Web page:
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Related In: Results  -  Collection

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pone-0077125-g002: An example of ringed seal migration, sample sites for genetic analysis, and geographic differences in haulout behavior.(A) The black diamonds are the 9 Arctic breeding sites included in our genetic analysis. Red and green circles connected by arrows are movement of an adult male seal tracked using satellite telemetry from May 2005 to May 2006. The red circle indicates his breeding site where he remained during the “ice-bound” season when the sea ice extended from the North Pole southward to the oceanic areas colored white. The green circles are locations to which he travelled during the “open water” season when the sea ice had retreated north to the region shaded grey. From May - July 2005 he was at his breeding site. He then took a summer trip east (blue arrows) and was located in the Canadian Beaufort in August before returning to his breeding site in October. Upon returning to his breeding site, he embarked upon an autumn trip (orange arrows) west where he was located in November. In May 2006, he was once again located in Barrow. Note, the relative sizes of the circles indicate the number of observations in each region. The breeding sites are in order from west to east: (1) Kotzebue, (2) Peard Bay, (3) Barrow, (4) Oliktok, (5) Prudhoe Bay, and (6) Kaktovik, Alaska; (7) Paktoa, (8) Tuktoyaktuk, and (9) Ulukhaktok/Holman, Canada. (B) The black diamonds numbered 10–11 are the sampling locations in the Baltic Sea and Lake Saimaa, Finland, respectively. (C) Haulout time series and rose diagram of 24-hour haulout cycles for 4 adult seals captured in Peard Bay, Alaska. Haulout time is the percent of the hour the seal was hauled-out atop the sea ice. The dark blue time series is the mean hourly haulout time and the region shaded light blue is the range. The dashed blue lines above the time series indicate the hours from 20∶00 GMT to 08∶00 GMT. Each stacked bar on the rose diagram is the proportion of observations for which a seal was hauled out longer than the mid-range for the day. Each slice represents one of 24 hours of the day, and the lightest bar within a slice is the data for the seal that hauled out the least during that hour; whereas, the darker bars represent seals that hauled out longer during that hour. (D) Haulout time series and rose-diagram for three seals in Paktoa.
Mentions: Seals tended to move farther from their capture site during June - November, when Arctic sea ice extent is at its annual minimum. With a few exceptions, seals remained closer to their breeding sites during December-May, when ice extent is maximal (Figure 1; ice extent data obtained from the National Snow and Ice Data Center [30]). Of the 24 seals for which we obtained data for both seasons, 10 ranged farther from their breeding sites in June-November (permutation t-test p-values <0.05). One of the ten was a juvenile and another was less than one year old, the remainder were adults. Not all individuals travelled far from their capture site; however, migratory individuals travelled extensively (for an example see Fig. 2a). The seals that travelled extensively moved away from, rather than along, the coast. Seals tagged in Canada were tracked to June at the latest, so observations in July-November were limited to seals tagged in Alaska.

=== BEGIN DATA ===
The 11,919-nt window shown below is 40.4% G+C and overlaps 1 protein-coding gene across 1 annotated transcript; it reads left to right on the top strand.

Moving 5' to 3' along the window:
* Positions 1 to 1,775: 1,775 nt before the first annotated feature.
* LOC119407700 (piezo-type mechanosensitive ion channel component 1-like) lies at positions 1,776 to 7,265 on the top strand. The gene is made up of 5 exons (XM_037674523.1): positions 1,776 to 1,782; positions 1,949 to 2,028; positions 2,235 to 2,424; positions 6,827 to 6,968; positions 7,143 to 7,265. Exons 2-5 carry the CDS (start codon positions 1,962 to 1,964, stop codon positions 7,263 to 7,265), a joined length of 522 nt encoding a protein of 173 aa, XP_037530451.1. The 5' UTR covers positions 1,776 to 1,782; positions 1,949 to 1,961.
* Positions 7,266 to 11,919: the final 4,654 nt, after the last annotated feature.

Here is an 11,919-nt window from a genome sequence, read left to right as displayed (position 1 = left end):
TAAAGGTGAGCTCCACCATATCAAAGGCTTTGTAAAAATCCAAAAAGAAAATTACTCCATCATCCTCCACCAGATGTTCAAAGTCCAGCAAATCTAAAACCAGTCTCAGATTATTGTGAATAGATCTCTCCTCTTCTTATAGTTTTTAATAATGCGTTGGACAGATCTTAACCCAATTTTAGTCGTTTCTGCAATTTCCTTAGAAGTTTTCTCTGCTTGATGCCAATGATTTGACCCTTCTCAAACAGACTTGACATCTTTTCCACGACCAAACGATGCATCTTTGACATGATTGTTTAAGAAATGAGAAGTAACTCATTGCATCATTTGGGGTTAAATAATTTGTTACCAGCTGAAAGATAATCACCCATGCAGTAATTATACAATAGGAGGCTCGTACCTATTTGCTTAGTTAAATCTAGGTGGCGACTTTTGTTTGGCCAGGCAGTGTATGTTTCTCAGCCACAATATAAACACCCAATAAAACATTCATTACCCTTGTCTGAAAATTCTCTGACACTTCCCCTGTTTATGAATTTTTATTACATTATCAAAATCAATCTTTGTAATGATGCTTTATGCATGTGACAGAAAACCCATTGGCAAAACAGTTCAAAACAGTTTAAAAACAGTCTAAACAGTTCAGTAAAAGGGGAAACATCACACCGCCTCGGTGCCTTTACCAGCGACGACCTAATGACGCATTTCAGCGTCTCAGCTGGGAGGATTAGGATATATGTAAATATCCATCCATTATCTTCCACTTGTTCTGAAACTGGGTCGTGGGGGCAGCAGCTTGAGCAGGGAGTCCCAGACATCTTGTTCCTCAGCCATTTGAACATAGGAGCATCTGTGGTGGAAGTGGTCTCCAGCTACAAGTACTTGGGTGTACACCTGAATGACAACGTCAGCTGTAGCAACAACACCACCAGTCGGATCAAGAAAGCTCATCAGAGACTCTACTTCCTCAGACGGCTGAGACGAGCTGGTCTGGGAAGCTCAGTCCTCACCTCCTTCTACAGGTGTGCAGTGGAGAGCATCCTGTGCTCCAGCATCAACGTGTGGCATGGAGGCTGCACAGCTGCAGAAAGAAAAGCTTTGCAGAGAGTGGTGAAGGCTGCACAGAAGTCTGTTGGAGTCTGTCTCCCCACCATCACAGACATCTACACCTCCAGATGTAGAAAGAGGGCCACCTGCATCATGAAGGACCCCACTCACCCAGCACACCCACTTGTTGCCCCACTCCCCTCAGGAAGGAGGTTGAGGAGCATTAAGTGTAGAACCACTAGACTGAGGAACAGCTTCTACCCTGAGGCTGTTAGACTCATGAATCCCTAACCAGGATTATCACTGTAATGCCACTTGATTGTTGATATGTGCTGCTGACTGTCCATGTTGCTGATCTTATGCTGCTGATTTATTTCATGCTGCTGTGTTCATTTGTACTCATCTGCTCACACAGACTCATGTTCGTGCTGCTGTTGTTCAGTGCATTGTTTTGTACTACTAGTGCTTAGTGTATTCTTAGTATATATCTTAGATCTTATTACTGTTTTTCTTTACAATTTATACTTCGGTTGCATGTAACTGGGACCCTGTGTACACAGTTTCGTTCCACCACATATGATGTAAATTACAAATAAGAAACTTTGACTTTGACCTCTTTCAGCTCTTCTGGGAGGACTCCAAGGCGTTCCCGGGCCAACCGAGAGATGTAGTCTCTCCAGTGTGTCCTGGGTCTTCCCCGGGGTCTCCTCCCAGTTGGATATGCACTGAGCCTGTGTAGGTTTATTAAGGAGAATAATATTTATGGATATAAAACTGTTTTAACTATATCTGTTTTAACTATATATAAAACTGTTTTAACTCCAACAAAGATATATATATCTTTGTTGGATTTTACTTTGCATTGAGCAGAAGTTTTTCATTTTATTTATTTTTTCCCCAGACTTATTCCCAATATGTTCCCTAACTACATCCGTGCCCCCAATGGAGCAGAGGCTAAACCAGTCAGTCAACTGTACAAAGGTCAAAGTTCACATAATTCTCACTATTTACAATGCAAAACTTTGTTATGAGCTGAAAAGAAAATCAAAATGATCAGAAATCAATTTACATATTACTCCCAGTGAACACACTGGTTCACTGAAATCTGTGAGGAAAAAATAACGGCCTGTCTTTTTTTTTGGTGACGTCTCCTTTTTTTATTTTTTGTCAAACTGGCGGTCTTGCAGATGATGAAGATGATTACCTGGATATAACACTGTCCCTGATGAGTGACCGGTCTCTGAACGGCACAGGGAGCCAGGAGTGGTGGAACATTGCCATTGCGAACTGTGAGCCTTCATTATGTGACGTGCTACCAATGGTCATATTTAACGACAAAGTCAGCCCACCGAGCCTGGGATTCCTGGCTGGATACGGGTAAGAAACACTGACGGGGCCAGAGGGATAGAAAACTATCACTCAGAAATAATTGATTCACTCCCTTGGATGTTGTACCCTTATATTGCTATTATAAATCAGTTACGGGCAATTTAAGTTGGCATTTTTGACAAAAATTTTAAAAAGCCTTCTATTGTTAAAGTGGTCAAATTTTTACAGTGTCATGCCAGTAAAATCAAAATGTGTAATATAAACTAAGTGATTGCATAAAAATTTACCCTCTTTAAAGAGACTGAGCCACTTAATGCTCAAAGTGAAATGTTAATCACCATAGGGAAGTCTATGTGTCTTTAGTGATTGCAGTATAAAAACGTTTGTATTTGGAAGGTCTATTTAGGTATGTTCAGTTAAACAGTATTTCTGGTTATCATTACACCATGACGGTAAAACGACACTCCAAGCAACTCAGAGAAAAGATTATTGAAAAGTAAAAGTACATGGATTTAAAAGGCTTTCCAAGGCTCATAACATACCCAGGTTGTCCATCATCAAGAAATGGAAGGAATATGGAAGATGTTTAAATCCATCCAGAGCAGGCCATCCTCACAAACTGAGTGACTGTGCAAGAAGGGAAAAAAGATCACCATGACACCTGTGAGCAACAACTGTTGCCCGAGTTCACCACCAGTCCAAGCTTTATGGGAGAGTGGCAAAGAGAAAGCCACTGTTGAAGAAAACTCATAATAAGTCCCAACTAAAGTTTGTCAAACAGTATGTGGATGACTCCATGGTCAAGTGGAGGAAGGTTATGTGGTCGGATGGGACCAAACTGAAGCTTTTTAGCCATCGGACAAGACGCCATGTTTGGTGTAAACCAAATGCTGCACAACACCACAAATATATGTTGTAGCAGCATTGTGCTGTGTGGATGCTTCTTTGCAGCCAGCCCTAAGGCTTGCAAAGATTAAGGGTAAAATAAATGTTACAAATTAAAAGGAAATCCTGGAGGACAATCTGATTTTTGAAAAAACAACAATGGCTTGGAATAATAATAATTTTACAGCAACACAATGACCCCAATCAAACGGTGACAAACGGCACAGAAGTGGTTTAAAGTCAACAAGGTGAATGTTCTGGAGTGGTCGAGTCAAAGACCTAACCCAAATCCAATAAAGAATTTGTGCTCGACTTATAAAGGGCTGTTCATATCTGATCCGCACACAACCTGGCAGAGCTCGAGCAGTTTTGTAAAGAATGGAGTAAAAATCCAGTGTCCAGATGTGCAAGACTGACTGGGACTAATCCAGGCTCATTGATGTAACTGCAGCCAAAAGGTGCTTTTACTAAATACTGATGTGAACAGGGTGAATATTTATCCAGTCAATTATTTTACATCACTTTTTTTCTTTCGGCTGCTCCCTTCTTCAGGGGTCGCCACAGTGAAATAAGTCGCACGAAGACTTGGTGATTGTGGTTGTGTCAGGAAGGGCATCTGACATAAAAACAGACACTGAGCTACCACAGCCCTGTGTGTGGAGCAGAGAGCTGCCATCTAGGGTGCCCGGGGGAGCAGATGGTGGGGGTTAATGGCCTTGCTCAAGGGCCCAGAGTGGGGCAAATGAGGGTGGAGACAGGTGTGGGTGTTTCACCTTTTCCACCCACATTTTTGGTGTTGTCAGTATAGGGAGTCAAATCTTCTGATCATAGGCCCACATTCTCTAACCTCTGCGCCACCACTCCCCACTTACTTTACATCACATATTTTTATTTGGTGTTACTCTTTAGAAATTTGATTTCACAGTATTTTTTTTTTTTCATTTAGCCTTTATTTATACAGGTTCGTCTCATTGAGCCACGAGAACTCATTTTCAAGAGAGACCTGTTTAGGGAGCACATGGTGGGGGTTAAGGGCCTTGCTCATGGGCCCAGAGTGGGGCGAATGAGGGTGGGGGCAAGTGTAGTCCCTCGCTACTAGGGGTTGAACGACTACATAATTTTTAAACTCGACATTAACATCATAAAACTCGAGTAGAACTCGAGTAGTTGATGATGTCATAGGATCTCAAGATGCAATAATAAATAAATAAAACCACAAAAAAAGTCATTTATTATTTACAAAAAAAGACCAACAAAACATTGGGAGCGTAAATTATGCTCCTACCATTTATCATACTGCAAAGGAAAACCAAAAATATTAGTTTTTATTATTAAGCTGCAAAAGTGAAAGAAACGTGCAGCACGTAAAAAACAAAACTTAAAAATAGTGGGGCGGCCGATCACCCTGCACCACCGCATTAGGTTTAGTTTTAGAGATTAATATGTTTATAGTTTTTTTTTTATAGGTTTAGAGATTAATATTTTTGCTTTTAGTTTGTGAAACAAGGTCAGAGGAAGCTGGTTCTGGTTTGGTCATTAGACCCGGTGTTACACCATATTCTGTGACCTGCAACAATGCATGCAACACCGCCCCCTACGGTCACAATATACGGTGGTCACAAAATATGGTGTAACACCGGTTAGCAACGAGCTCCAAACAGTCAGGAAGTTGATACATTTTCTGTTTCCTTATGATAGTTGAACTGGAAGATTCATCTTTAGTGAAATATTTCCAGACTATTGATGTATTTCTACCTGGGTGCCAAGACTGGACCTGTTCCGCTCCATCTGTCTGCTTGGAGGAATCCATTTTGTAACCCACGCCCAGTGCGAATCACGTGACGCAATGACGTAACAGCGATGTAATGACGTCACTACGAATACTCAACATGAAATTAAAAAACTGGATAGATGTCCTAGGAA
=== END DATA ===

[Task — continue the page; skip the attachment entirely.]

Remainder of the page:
Bottom Line: Seasonal movements and use of sea ice were determined for 27 seals tracked via satellite telemetry.We found that ringed seals disperse on a pan-Arctic scale and both males and females may migrate long distances during the summer months when sea ice extent is minimal.Gene flow among Arctic breeding sites and between the Arctic and the Baltic Sea subspecies was high; these two subspecies are interconnected as are breeding sites within the Arctic subspecies.

View Article: PubMed Central - PubMed

Affiliation: Department of Ecology and Evolutionary Biology, University of Michigan, Ann Arbor, Michigan, United States of America ; Biology and Marine Biology Program, University of Alaska Southeast, Juneau, Alaska, United States of America.

ABSTRACT
Ringed seals (Pusa hispida) are broadly distributed in seasonally ice covered seas, and their survival and reproductive success is intricately linked to sea ice and snow. Climatic warming is diminishing Arctic snow and sea ice and threatens to endanger ringed seals in the foreseeable future. We investigated the population structure and connectedness within and among three subspecies: Arctic (P. hispida hispida), Baltic (P. hispida botnica), and Lake Saimaa (P. hispida saimensis) ringed seals to assess their capacity to respond to rapid environmental changes. We consider (a) the geographical scale of migration, (b) use of sea ice, and (c) the amount of gene flow between subspecies. Seasonal movements and use of sea ice were determined for 27 seals tracked via satellite telemetry. Additionally, population genetic analyses were conducted using 354 seals representative of each subspecies and 11 breeding sites. Genetic analyses included sequences from two mitochondrial regions and genotypes of 9 microsatellite loci. We found that ringed seals disperse on a pan-Arctic scale and both males and females may migrate long distances during the summer months when sea ice extent is minimal. Gene flow among Arctic breeding sites and between the Arctic and the Baltic Sea subspecies was high; these two subspecies are interconnected as are breeding sites within the Arctic subspecies.

Show MeSH